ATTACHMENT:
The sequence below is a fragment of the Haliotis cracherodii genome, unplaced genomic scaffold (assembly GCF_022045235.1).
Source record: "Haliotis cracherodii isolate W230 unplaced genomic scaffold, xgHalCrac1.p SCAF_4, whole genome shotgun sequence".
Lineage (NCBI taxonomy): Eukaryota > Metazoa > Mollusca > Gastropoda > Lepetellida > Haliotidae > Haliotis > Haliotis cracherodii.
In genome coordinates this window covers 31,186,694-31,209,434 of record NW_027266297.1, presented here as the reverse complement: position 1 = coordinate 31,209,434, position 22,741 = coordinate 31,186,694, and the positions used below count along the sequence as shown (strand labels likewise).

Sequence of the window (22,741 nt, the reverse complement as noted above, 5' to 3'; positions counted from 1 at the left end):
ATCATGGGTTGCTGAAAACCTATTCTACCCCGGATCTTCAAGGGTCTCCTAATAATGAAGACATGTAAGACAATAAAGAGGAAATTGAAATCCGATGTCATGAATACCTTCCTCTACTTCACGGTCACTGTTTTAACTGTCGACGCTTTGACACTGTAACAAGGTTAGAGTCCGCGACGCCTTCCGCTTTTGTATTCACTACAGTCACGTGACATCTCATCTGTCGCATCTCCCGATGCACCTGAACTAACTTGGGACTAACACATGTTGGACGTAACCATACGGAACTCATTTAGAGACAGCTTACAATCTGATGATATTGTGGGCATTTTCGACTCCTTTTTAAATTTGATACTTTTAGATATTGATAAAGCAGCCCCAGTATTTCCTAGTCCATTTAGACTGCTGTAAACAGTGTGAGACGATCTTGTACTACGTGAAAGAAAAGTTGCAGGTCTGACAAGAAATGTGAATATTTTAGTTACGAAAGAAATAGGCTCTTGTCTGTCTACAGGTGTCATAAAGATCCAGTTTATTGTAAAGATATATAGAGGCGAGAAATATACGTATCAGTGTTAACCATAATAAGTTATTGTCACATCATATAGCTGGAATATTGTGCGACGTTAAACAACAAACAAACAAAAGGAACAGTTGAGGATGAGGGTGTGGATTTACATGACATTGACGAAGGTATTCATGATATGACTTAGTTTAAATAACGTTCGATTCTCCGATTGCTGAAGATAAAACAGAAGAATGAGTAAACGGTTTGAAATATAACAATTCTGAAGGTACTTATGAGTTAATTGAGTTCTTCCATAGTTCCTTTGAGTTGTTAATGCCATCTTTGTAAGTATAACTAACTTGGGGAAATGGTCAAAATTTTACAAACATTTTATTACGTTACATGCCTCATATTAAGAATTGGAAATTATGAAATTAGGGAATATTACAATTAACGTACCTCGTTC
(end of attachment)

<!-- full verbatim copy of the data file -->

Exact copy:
The sequence below is a fragment of the Haliotis cracherodii genome, unplaced genomic scaffold (assembly GCF_022045235.1).
Source record: "Haliotis cracherodii isolate W230 unplaced genomic scaffold, xgHalCrac1.p SCAF_4, whole genome shotgun sequence".
Lineage (NCBI taxonomy): Eukaryota > Metazoa > Mollusca > Gastropoda > Lepetellida > Haliotidae > Haliotis > Haliotis cracherodii.
In genome coordinates this window covers 31,186,694-31,209,434 of record NW_027266297.1, presented here as the reverse complement: position 1 = coordinate 31,209,434, position 22,741 = coordinate 31,186,694, and the positions used below count along the sequence as shown (strand labels likewise).

Sequence of the window (22,741 nt, the reverse complement as noted above, 5' to 3'; positions counted from 1 at the left end):
ATCATGGGTTGCTGAAAACCTATTCTACCCCGGATCTTCAAGGGTCTCCTAATAATGAAGACATGTAAGACAATAAAGAGGAAATTGAAATCCGATGTCATGAATACCTTCCTCTACTTCACGGTCACTGTTTTAACTGTCGACGCTTTGACACTGTAACAAGGTTAGAGTCCGCGACGCCTTCCGCTTTTGTATTCACTACAGTCACGTGACATCTCATCTGTCGCATCTCCCGATGCACCTGAACTAACTTGGGACTAACACATGTTGGACGTAACCATACGGAACTCATTTAGAGACAGCTTACAATCTGATGATATTGTGGGCATTTTCGACTCCTTTTTAAATTTGATACTTTTAGATATTGATAAAGCAGCCCCAGTATTTCCTAGTCCATTTAGACTGCTGTAAACAGTGTGAGACGATCTTGTACTACGTGAAAGAAAAGTTGCAGGTCTGACAAGAAATGTGAATATTTTAGTTACGAAAGAAATAGGCTCTTGTCTGTCTACAGGTGTCATAAAGATCCAGTTTATTGTAAAGATATATAGAGGCGAGAAATATACGTATCAGTGTTAACCATAATAAGTTATTGTCACATCATATAGCTGGAATATTGTGCGACGTTAAACAACAAACAAACAAAAGGAACAGTTGAGGATGAGGGTGTGGATTTACATGACATTGACGAAGGTATTCATGATATGACTTAGTTTAAATAACGTTCGATTCTCCGATTGCTGAAGATAAAACAGAAGAATGAGTAAACGGTTTGAAATATAACAATTCTGAAGGTACTTATGAGTTAATTGAGTTCTTCCATAGTTCCTTTGAGTTGTTAATGCCATCTTTGTAAGTATAACTAACTTGGGGAAATGGTCAAAATTTTACAAACATTTTATTACGTTACATGCCTCATATTAAGAATTGGAAATTATGAAATTAGGGAATATTACAATTAACGTACCTCGTTC